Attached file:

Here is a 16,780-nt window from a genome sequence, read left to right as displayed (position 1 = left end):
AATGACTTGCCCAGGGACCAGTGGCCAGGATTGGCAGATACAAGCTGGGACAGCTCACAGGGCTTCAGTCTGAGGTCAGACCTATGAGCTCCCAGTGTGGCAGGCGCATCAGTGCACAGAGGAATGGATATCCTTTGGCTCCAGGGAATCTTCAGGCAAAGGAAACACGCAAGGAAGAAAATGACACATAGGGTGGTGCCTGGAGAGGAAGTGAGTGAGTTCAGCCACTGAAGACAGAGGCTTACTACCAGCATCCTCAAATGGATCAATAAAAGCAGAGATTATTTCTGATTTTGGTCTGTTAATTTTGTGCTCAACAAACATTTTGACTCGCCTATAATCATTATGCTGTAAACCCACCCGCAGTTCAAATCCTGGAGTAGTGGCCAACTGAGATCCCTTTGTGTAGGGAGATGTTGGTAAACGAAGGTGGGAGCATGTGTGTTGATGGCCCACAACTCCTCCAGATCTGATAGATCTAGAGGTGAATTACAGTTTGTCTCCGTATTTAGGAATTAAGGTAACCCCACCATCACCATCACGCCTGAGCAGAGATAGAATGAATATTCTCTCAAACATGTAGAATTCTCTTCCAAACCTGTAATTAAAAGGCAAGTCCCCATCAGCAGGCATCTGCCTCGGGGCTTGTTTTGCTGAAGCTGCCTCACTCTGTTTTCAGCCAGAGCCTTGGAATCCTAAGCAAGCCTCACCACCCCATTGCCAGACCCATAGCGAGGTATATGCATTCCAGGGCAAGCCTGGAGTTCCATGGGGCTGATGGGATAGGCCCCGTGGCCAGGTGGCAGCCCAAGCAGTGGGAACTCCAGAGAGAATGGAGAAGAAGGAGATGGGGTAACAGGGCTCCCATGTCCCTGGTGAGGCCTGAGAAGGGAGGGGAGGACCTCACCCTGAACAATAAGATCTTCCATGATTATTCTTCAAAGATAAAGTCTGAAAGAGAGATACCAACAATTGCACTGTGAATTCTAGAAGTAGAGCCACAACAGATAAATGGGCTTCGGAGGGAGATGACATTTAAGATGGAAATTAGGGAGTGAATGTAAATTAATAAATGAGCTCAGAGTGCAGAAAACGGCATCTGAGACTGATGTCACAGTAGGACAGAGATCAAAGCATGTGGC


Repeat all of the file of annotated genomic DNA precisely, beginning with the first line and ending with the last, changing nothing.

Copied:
Here is a 16,780-nt window from a genome sequence, read left to right as displayed (position 1 = left end):
AATGACTTGCCCAGGGACCAGTGGCCAGGATTGGCAGATACAAGCTGGGACAGCTCACAGGGCTTCAGTCTGAGGTCAGACCTATGAGCTCCCAGTGTGGCAGGCGCATCAGTGCACAGAGGAATGGATATCCTTTGGCTCCAGGGAATCTTCAGGCAAAGGAAACACGCAAGGAAGAAAATGACACATAGGGTGGTGCCTGGAGAGGAAGTGAGTGAGTTCAGCCACTGAAGACAGAGGCTTACTACCAGCATCCTCAAATGGATCAATAAAAGCAGAGATTATTTCTGATTTTGGTCTGTTAATTTTGTGCTCAACAAACATTTTGACTCGCCTATAATCATTATGCTGTAAACCCACCCGCAGTTCAAATCCTGGAGTAGTGGCCAACTGAGATCCCTTTGTGTAGGGAGATGTTGGTAAACGAAGGTGGGAGCATGTGTGTTGATGGCCCACAACTCCTCCAGATCTGATAGATCTAGAGGTGAATTACAGTTTGTCTCCGTATTTAGGAATTAAGGTAACCCCACCATCACCATCACGCCTGAGCAGAGATAGAATGAATATTCTCTCAAACATGTAGAATTCTCTTCCAAACCTGTAATTAAAAGGCAAGTCCCCATCAGCAGGCATCTGCCTCGGGGCTTGTTTTGCTGAAGCTGCCTCACTCTGTTTTCAGCCAGAGCCTTGGAATCCTAAGCAAGCCTCACCACCCCATTGCCAGACCCATAGCGAGGTATATGCATTCCAGGGCAAGCCTGGAGTTCCATGGGGCTGATGGGATAGGCCCCGTGGCCAGGTGGCAGCCCAAGCAGTGGGAACTCCAGAGAGAATGGAGAAGAAGGAGATGGGGTAACAGGGCTCCCATGTCCCTGGTGAGGCCTGAGAAGGGAGGGGAGGACCTCACCCTGAACAATAAGATCTTCCATGATTATTCTTCAAAGATAAAGTCTGAAAGAGAGATACCAACAATTGCACTGTGAATTCTAGAAGTAGAGCCACAACAGATAAATGGGCTTCGGAGGGAGATGACATTTAAGATGGAAATTAGGGAGTGAATGTAAATTAATAAATGAGCTCAGAGTGCAGAAAACGGCATCTGAGACTGATGTCACAGTAGGACAGAGATCAAAGCATGTGGC